I do note that by some alternative procedures than reported, the unemployment rate should be 3% higher than reported, and thus would have increased. Nevertheless, it does seem that there was a net increase in jobs during May.
What does this portend for the future? I remain doubtful of a “V” shaped recovery, despite a lot of crowing about such today. This growth is so far fairly slow, and the decline in the unemployment rate not all that dramatic. The pandemic is still expanding in some states, with Florida hitting a new daily high for new cases on Wednesday, even if new cases are gradually declining nationally. Even if there is no second wave, fear of such and the continuing presence of the virus will hinder rapid growth for some time, probably at least through most of the third quarter. But I would say that the probability of a “U” shaped recovery has probably risen, with a possibly much more rapid growth rate in the crucial fourth quarter if indeed the virus continues not only to decline but to really stay down, thus reducing peoples’ fears and allowing them to really get out there and spend and “go back to (almost) normal.”
June 5, 2020
Employment Jumps 2.5 Million in May, as Unemployment Falls to 13.3 Percent
By DEAN BAKER
Seventy-three percent of the unemployed report being on temporary layoffs.
The May jobs numbers were considerably better than most analysts had expected with the economy reportedly adding 2,509,000 jobs, while the unemployment rate fell by 1.4 percentage points to 13.3 percent. This improved labor market picture should not have been surprising since many businesses across the country had reopened by the survey week in mid-April. The high number of unemployment insurance claims, continuing through May, likely gave a wrong picture, as delays in processing caused claims to appear much later than they had been filed.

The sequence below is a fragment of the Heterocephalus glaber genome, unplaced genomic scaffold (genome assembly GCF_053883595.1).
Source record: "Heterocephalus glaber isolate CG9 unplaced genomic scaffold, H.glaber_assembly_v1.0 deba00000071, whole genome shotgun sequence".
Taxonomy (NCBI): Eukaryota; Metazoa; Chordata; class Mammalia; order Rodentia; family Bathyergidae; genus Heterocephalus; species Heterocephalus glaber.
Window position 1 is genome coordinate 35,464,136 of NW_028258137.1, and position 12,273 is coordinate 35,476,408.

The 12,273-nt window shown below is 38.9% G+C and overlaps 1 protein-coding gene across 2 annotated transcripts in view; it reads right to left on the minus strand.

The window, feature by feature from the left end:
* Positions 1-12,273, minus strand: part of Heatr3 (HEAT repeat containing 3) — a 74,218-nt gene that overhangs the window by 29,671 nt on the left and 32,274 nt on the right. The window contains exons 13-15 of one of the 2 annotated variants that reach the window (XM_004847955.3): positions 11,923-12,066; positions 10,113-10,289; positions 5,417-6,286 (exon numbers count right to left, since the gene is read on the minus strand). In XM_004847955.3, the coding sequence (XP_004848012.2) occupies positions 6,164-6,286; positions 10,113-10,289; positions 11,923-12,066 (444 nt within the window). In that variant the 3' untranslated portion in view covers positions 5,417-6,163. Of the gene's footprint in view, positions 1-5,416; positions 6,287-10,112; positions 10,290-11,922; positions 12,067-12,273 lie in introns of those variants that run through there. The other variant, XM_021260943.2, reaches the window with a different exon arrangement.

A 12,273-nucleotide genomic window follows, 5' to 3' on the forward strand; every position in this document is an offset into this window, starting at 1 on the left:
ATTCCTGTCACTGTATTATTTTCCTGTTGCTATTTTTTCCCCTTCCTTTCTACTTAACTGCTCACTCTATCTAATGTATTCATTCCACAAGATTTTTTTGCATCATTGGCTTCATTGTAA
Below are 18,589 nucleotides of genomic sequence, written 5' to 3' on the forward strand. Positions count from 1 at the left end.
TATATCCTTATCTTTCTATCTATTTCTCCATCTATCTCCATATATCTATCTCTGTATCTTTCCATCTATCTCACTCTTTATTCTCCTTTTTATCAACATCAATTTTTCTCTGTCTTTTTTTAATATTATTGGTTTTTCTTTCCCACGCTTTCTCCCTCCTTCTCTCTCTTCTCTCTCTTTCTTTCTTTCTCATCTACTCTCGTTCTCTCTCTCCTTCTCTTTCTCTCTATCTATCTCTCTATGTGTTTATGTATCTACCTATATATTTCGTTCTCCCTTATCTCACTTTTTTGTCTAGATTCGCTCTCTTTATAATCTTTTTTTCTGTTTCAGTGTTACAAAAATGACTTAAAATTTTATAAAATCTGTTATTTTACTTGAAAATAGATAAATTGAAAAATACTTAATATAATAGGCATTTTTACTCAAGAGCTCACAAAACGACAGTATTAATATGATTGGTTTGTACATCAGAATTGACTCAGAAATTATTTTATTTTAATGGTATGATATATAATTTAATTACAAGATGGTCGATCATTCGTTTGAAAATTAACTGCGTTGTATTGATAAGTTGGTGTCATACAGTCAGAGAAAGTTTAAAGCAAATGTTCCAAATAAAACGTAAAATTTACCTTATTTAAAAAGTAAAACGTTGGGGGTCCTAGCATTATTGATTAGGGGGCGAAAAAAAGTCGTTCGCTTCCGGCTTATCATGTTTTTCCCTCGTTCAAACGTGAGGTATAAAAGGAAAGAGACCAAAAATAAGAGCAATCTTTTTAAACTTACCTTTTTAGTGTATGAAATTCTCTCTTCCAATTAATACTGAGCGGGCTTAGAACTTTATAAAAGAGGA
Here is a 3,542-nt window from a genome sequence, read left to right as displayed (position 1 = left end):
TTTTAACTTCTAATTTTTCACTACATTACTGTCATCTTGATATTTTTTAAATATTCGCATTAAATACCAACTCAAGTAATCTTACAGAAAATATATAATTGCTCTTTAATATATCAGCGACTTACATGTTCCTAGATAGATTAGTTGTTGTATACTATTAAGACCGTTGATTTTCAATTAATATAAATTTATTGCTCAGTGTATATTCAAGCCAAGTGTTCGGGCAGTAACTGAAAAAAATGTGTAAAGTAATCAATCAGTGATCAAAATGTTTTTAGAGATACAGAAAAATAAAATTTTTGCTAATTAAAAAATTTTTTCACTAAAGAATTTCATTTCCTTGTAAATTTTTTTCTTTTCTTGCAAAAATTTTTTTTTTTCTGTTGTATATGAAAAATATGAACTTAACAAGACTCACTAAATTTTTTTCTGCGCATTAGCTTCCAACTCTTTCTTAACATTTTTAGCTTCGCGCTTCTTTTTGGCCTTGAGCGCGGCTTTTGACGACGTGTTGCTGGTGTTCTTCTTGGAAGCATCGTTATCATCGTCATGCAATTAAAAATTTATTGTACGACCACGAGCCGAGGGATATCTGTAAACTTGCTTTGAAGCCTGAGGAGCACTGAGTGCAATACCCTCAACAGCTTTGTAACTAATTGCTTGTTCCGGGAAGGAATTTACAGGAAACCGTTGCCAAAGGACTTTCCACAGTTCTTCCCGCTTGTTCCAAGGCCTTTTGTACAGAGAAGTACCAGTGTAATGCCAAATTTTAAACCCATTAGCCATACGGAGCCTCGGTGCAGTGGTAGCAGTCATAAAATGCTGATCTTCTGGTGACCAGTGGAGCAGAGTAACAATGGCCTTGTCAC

The job growth was widespread across sectors but was nowhere close to being proportionate to earlier losses. Restaurants accounted for more than half of the job growth, adding 1,370,600 jobs, but employment in the sector is still down by 36.6 percent from year-ago levels. Health care added 312,400 jobs in May, but employment is still down by 6.0 percent from year-ago levels. This is the result of people deferring nonessential procedures. Employment in dentists’ offices is down by 29.8 percent from year-ago levels.
Both construction and manufacturing showed huge job growth in May, adding 464,000 and 225,000 jobs, respectively. Employment in these sectors is down 5.8 percent and 8.7 percent, respectively over the last year. The relatively strong construction employment data is consistent with data on April construction levels, which showed a limited falloff in most categories of construction. An encouraging note on manufacturing is the one-month diffusion index, which shows the percentage of industries planning to increase employment, was 70.4 in May. (It was 60.4 for the overall economy.)